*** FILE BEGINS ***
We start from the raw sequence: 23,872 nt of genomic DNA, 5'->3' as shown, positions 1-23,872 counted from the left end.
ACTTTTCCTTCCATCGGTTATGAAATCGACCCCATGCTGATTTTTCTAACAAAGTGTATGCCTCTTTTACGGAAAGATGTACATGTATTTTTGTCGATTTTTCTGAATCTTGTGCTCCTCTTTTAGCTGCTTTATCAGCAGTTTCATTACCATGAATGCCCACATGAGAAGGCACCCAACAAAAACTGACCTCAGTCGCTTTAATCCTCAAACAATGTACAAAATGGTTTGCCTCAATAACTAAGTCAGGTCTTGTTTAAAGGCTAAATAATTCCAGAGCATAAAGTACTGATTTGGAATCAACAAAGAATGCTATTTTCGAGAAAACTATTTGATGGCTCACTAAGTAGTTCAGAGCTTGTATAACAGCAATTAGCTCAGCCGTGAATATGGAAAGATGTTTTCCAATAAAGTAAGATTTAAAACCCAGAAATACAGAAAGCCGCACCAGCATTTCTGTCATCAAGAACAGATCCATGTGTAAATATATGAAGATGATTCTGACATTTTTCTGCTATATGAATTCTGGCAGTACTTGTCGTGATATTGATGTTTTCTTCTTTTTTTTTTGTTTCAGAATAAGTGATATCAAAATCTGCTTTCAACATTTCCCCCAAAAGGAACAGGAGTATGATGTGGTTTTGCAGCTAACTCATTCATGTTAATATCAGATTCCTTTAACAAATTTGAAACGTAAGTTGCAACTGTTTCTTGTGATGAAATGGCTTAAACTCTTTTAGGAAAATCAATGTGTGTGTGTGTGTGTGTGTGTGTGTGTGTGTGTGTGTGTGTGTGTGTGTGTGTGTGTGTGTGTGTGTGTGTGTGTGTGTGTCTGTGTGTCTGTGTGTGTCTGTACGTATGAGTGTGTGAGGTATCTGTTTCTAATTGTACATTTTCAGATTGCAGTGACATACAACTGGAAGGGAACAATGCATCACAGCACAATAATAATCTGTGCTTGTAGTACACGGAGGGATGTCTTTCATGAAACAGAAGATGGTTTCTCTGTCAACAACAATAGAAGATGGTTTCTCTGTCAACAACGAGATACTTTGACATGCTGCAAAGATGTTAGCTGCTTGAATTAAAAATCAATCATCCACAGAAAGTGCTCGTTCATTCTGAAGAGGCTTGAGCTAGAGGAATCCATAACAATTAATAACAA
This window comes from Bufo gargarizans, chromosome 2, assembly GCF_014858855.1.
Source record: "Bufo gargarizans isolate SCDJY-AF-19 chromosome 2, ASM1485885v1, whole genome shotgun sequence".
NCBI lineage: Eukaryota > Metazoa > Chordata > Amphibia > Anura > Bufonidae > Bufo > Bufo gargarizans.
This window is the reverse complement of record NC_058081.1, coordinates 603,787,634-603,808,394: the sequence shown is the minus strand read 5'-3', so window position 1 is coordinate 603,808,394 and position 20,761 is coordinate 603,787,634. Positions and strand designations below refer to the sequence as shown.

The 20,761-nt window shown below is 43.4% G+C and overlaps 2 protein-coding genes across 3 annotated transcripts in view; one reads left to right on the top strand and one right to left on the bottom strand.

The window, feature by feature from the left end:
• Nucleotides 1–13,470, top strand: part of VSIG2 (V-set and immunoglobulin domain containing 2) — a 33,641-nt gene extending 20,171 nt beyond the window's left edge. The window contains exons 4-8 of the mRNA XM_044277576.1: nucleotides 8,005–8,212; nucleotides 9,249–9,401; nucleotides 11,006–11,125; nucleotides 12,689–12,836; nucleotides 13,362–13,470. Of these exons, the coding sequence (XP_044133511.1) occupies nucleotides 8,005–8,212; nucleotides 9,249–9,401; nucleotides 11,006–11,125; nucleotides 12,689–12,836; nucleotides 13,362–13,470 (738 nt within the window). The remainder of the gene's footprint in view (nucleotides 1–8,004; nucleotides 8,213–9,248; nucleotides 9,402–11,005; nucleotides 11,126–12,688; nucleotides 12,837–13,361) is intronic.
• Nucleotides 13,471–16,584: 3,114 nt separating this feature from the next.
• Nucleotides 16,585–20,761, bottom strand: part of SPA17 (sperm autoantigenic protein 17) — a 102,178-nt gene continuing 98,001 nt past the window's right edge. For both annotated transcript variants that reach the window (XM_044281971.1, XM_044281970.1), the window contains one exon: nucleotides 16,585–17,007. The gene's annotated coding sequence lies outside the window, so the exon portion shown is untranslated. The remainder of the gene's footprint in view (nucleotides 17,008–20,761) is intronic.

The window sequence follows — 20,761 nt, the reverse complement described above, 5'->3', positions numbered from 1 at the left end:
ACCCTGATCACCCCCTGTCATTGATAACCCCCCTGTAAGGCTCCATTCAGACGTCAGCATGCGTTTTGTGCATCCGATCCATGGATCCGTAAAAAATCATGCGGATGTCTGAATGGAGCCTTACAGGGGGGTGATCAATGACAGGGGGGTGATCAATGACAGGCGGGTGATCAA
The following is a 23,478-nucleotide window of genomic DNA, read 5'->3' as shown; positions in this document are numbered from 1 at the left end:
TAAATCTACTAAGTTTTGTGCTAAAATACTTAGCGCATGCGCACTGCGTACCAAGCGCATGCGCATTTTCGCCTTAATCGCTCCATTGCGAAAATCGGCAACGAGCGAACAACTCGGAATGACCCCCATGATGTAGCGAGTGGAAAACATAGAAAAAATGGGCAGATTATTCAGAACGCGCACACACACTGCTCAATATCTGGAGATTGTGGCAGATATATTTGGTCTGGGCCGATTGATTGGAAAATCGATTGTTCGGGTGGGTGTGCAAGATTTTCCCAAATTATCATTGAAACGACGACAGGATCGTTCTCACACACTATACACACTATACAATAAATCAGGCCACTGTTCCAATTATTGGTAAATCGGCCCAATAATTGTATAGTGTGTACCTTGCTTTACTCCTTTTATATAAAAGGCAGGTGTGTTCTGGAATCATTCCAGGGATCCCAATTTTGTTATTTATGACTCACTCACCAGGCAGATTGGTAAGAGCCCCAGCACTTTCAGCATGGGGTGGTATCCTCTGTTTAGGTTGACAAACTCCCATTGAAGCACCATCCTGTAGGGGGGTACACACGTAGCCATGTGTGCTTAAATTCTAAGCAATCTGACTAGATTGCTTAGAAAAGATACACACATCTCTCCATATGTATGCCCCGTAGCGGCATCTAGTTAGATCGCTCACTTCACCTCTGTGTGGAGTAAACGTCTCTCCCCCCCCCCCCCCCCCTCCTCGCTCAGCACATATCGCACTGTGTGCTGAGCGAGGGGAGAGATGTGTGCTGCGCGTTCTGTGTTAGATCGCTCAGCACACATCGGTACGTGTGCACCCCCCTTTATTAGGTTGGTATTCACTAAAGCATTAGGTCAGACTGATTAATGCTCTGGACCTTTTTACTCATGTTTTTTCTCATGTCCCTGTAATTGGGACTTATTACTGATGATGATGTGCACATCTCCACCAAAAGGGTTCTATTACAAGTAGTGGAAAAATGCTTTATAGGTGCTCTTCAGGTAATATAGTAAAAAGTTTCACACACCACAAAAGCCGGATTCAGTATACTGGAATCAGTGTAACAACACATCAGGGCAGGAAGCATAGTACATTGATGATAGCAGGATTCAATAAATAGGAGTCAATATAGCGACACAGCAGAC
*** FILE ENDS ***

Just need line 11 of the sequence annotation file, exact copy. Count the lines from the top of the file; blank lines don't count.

• Nucleotides 16,585–20,761, bottom strand: part of SPA17 (sperm autoantigenic protein 17) — a 102,178-nt gene continuing 98,001 nt past the window's right edge. For both annotated transcript variants that reach the window (XM_044281971.1, XM_044281970.1), the window contains one exon: nucleotides 16,585–17,007. The gene's annotated coding sequence lies outside the window, so the exon portion shown is untranslated. The remainder of the gene's footprint in view (nucleotides 17,008–20,761) is intronic.